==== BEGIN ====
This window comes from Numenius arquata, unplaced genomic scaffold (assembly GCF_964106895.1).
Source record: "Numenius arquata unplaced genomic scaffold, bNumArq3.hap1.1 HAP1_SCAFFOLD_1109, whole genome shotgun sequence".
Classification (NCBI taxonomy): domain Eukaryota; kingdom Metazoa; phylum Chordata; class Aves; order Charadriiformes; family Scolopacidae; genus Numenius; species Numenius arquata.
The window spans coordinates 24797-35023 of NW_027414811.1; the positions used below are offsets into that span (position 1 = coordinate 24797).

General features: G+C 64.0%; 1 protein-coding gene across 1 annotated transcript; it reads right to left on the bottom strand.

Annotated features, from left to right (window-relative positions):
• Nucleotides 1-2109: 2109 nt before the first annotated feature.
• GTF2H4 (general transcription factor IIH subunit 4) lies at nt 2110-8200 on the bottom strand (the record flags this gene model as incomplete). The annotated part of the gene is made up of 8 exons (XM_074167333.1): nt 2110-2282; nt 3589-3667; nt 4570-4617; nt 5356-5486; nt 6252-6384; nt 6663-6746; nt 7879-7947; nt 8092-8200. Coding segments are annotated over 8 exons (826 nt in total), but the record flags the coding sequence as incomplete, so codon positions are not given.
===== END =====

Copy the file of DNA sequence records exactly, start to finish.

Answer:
This window comes from Numenius arquata, unplaced genomic scaffold (assembly GCF_964106895.1).
Source record: "Numenius arquata unplaced genomic scaffold, bNumArq3.hap1.1 HAP1_SCAFFOLD_1109, whole genome shotgun sequence".
Classification (NCBI taxonomy): domain Eukaryota; kingdom Metazoa; phylum Chordata; class Aves; order Charadriiformes; family Scolopacidae; genus Numenius; species Numenius arquata.
The window spans coordinates 24797-35023 of NW_027414811.1; the positions used below are offsets into that span (position 1 = coordinate 24797).

General features: G+C 64.0%; 1 protein-coding gene across 1 annotated transcript; it reads right to left on the bottom strand.

Annotated features, from left to right (window-relative positions):
• Nucleotides 1-2109: 2109 nt before the first annotated feature.
• GTF2H4 (general transcription factor IIH subunit 4) lies at nt 2110-8200 on the bottom strand (the record flags this gene model as incomplete). The annotated part of the gene is made up of 8 exons (XM_074167333.1): nt 2110-2282; nt 3589-3667; nt 4570-4617; nt 5356-5486; nt 6252-6384; nt 6663-6746; nt 7879-7947; nt 8092-8200. Coding segments are annotated over 8 exons (826 nt in total), but the record flags the coding sequence as incomplete, so codon positions are not given.